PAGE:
Nintendo Is Worth $9 Billion More Today Than It Was Last Wednesday

The Pokémon premium.

What's the market value of a Pokémon game that Nintendo's parent company only kinda sorta controls and publishes? About $9 billion.

That's how much value Nintendo's stock has gained since last Wednesday, with the shares shooting up 25% on Monday alone. In total, they have risen by almost 40% since the release of Pokémon Go, reflecting investors' glee at Nintendo finally using its beloved characters and intellectual property to make a hit mobile game.

The gaming giant has largely sat out the mobile era, focusing instead on making games for its own consoles. But now that is has a smash hit on its hands — one that sits atop the iOS App Store for free and top-grossing apps despite bugs, connectivity issues, alleged armed robberies, and one Wyoming teen finding a dead body while playing it. Nintendo was valued at almost $28 billion on Monday afternoon.

But the company won't be collecting all the money generated by Pokémon Go. Instead, it owns stakes in both the Pokémon Company and Niantic, the game's developer, which spun out from Google's parent company Alphabet last year.

Analysts at the Japanese investment bank Nomura said that the huge surge in Nintendo's stock price "looks excessive based on profits from Pokémon Go alone," which they estimated to be only about $10 to $20 million annually for Nintendo itself.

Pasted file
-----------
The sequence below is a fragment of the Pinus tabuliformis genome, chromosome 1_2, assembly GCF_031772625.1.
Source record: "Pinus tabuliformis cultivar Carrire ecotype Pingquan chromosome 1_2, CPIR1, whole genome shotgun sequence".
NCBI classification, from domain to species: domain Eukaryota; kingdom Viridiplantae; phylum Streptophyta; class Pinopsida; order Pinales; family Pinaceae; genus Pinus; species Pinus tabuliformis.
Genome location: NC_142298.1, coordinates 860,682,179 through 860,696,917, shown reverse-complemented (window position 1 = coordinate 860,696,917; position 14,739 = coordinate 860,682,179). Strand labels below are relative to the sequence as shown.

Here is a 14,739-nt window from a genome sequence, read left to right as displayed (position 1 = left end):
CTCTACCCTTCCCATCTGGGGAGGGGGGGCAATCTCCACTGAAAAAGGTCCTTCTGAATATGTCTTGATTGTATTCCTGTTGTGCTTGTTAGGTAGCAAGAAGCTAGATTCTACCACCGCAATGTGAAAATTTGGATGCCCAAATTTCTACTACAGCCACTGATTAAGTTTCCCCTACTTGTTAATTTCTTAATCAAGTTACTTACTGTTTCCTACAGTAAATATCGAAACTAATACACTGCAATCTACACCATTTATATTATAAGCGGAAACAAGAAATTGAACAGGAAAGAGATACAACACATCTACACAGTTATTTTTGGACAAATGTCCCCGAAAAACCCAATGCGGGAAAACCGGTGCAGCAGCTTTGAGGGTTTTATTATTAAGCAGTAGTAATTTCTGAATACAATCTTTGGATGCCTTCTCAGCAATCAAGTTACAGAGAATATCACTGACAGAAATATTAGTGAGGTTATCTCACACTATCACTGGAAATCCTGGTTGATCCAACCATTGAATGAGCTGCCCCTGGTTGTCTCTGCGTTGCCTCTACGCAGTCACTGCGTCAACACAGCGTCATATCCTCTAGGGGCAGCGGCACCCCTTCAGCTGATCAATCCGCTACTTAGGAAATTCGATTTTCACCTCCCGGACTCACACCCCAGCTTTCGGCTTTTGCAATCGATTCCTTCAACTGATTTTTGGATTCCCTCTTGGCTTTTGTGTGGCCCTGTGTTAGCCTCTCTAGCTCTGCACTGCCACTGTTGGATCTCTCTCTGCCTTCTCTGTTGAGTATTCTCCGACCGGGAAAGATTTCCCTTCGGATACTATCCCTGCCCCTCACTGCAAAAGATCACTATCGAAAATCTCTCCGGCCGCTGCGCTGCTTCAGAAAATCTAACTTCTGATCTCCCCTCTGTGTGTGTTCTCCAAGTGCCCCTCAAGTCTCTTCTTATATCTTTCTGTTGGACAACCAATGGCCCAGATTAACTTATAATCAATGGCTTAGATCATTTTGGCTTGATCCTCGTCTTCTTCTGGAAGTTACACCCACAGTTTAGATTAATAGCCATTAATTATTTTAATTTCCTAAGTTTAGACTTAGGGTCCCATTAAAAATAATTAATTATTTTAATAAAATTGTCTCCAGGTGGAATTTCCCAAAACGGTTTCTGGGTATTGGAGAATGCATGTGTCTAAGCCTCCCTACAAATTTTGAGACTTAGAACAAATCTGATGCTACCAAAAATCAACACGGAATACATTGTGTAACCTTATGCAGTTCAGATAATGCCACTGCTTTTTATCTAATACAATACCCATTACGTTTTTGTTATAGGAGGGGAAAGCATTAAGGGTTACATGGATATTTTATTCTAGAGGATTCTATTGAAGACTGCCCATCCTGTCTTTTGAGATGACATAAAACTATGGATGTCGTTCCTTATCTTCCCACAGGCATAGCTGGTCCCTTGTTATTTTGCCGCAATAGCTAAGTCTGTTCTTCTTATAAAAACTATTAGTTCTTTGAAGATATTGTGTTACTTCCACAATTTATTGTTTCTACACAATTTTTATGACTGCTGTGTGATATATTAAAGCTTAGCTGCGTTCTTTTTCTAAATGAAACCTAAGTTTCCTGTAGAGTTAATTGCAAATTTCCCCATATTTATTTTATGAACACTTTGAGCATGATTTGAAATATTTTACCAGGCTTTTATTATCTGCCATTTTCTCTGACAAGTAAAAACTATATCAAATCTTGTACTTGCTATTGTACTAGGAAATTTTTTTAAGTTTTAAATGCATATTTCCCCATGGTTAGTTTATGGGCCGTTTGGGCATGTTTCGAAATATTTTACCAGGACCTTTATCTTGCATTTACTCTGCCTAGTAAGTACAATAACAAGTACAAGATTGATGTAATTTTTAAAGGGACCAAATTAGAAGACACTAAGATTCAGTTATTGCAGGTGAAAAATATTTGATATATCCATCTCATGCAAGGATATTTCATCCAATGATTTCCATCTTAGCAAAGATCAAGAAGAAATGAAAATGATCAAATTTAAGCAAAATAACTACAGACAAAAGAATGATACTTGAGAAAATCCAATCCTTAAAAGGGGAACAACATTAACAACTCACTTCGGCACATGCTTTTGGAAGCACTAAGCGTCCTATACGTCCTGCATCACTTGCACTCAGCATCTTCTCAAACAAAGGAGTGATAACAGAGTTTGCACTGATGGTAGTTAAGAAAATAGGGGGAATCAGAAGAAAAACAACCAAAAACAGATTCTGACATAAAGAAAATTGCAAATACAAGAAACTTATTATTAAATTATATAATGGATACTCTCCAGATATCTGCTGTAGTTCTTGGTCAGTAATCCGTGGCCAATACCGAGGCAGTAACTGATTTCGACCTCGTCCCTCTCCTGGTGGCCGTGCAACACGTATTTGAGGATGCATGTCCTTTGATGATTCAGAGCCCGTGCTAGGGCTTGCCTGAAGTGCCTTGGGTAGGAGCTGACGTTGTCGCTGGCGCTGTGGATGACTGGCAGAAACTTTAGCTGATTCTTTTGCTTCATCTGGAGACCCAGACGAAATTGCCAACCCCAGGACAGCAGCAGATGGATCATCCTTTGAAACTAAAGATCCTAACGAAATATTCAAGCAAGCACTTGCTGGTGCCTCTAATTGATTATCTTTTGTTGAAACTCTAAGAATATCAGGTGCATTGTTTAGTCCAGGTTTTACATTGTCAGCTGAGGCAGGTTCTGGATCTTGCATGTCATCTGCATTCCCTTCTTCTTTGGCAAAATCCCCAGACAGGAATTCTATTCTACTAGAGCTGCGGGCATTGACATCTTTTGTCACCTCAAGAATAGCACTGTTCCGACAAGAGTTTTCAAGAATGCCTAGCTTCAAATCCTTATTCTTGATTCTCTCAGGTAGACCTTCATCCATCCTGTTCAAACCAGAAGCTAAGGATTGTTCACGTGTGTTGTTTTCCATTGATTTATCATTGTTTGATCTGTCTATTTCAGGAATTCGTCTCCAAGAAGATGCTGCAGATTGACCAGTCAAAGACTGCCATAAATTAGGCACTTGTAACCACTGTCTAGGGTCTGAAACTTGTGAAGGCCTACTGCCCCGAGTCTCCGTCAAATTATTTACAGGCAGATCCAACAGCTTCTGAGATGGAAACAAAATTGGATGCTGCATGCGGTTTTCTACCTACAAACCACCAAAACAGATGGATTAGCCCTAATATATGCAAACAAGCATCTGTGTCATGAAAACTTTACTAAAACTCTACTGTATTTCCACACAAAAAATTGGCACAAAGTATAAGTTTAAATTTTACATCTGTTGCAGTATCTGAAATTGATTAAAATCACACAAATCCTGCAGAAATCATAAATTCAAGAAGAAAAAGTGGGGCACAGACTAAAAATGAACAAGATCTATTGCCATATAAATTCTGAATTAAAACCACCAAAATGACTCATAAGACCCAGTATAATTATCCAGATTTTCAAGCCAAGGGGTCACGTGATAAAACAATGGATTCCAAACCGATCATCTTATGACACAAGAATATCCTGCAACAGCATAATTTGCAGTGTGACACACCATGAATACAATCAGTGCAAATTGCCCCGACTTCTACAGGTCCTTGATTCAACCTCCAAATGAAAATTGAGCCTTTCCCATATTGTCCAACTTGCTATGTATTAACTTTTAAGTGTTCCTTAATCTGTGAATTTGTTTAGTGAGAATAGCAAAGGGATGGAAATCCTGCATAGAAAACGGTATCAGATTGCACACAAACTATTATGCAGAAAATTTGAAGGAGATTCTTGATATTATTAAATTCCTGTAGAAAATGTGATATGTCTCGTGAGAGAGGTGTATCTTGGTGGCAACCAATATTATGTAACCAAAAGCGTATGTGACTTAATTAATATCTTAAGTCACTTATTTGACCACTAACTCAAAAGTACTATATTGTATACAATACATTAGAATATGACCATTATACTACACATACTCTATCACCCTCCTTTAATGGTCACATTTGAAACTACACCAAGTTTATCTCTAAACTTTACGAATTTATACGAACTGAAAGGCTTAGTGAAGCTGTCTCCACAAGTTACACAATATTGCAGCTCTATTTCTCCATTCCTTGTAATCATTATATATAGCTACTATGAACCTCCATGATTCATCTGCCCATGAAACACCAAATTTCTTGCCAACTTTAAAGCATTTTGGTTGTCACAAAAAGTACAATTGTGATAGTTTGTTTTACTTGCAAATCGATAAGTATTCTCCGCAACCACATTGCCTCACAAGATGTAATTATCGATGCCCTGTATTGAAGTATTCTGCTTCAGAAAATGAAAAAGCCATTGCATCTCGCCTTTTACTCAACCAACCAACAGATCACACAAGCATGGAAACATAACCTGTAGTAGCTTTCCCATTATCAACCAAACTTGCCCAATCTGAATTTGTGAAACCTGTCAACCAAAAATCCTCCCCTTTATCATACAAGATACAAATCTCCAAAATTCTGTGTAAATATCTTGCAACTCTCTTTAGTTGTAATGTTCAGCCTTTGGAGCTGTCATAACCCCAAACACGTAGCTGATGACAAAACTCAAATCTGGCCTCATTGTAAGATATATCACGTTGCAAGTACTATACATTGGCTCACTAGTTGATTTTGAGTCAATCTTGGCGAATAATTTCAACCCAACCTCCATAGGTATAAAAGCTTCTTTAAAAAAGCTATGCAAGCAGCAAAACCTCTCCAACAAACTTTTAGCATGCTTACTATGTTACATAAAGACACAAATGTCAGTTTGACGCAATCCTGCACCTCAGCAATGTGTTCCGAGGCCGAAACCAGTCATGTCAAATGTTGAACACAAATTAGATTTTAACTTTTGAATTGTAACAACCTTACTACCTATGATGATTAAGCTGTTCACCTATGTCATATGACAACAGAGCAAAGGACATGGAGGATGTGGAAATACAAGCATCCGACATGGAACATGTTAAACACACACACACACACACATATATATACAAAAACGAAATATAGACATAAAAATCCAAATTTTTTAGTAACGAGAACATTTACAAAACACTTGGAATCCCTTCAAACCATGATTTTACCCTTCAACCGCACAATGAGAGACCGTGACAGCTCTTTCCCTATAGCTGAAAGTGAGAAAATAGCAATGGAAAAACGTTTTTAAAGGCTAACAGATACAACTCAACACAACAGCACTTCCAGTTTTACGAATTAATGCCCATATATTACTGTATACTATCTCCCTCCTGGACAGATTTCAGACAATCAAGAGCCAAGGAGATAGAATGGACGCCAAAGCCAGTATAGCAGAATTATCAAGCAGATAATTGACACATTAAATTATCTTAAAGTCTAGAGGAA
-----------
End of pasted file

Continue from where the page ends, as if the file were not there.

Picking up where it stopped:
It's not just one game that is driving frenzied trading in Nintendo stock. If the company turns out to be capable of pumping out a stream of breakout mobile games, it's worth a lot more than one whose fortunes are tied to its own consoles. Successful mobile games are pretty much a license to print money, and have been valued by the industry on such terms: Chinese messaging company Tencent recently bought a majority stake in Clash of Clans developer Supercell, in a deal that valued the game maker at over $10 billion.

Safety concerns have been one reason Nintendo moved so slowly into mobile gaming. "We will not do anything that may hurt Nintendo IP. We will not do anything that may hurt Nintendo’s brand image — that parents can feel safe giving their children access to it," the company's then-Chief Satoro Iwata told Time last year. (Iwata died of cancer last July.)

While Nintendo announced last year that it would develop mobile games with DeNA, the Miitomo game didn't feature any of the characters people love; the company has said it will release two more mobile games.

"We have come to the stage where we can say that we will be able to develop and operate software which, in the end, will not hurt the value of Nintendo IP but, rather, will become an opportunity for the great number of people around the world who own smart devices," Iwata told Time.

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